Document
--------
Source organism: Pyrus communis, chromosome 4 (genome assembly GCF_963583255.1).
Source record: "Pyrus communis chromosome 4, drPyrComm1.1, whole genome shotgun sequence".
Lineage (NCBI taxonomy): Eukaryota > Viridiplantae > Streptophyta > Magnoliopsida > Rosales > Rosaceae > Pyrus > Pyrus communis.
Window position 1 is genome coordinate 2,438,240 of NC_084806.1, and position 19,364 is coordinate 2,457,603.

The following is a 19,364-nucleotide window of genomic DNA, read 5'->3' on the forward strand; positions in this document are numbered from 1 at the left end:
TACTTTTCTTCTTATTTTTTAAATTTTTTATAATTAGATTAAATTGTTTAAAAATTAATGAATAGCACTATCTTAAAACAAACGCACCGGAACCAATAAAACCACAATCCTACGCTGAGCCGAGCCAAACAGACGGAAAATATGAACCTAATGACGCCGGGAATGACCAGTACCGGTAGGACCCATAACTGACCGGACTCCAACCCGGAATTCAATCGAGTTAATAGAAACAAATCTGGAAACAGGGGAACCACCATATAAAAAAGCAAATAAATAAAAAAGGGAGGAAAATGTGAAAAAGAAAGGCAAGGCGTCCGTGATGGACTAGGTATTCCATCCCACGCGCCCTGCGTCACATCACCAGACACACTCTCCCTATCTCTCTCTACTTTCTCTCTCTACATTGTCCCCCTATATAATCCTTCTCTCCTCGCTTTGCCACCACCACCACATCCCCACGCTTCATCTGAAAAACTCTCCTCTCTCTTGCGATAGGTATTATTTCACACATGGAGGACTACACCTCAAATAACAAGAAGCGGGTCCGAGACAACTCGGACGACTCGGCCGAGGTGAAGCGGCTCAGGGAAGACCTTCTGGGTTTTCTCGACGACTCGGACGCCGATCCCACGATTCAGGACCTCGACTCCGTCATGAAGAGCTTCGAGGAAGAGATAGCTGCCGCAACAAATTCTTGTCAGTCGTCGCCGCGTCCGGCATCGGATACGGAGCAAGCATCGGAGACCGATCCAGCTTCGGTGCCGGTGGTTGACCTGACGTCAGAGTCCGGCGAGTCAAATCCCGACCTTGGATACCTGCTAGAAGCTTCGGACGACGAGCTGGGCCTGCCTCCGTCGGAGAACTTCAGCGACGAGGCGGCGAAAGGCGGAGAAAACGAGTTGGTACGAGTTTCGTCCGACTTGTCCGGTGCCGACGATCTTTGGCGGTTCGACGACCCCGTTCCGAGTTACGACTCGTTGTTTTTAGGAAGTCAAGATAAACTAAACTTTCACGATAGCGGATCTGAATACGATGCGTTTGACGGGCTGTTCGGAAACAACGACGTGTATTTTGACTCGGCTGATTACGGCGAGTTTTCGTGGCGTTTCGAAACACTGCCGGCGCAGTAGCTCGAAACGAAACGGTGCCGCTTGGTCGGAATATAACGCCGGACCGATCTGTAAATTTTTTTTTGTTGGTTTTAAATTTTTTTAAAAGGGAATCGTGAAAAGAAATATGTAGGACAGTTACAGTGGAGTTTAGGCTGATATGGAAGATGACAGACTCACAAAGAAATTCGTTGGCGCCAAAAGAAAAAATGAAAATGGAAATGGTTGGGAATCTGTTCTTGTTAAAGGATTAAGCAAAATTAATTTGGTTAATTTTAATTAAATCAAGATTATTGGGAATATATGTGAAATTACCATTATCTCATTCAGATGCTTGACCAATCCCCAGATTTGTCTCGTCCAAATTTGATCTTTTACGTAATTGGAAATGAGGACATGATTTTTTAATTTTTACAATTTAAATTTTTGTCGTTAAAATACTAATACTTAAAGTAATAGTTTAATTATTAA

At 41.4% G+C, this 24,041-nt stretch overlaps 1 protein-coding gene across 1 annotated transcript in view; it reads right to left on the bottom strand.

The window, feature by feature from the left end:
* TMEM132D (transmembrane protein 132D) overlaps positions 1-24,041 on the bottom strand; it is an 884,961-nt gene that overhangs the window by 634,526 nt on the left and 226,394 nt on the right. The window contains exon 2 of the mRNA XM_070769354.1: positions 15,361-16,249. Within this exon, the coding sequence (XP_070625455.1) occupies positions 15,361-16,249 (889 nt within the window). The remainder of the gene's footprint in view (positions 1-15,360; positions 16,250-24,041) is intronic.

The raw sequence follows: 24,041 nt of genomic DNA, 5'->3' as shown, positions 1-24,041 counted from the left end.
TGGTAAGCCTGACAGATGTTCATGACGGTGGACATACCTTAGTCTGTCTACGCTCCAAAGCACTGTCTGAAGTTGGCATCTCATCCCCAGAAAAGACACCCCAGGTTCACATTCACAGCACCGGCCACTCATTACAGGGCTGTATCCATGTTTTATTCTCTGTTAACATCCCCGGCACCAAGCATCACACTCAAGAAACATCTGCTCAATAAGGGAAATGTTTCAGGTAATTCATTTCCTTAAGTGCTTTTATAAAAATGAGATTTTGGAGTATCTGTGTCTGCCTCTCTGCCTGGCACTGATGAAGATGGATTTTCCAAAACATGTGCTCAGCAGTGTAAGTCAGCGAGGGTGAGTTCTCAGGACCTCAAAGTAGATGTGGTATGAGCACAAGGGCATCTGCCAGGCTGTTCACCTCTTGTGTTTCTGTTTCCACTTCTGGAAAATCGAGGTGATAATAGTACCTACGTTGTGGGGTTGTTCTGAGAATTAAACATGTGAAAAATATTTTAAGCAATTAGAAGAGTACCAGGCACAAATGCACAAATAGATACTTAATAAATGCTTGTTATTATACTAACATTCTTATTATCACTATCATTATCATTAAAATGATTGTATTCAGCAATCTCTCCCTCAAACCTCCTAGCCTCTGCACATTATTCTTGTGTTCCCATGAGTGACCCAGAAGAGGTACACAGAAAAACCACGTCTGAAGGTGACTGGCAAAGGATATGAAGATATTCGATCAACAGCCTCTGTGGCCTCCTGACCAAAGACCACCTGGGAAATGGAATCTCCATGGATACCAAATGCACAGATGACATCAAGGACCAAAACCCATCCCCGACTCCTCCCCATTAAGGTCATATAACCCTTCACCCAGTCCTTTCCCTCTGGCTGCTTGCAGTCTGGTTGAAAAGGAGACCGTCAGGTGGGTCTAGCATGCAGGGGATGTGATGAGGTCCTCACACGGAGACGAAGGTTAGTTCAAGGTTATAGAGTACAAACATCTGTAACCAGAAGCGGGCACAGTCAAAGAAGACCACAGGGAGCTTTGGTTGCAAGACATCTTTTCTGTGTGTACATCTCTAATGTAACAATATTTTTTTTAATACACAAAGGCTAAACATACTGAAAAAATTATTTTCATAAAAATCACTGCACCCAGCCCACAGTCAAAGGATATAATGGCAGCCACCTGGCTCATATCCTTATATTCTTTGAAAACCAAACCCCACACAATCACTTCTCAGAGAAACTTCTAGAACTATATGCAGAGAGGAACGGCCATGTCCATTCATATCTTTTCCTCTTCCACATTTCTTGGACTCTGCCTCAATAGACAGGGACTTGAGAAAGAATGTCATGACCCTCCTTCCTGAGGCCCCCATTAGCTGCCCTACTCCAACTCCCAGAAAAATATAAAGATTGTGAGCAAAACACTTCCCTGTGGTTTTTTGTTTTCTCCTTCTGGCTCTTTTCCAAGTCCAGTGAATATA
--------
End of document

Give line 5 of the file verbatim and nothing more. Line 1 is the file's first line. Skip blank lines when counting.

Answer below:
The following is a 19,364-nucleotide window of genomic DNA, read 5'->3' on the forward strand; positions in this document are numbered from 1 at the left end: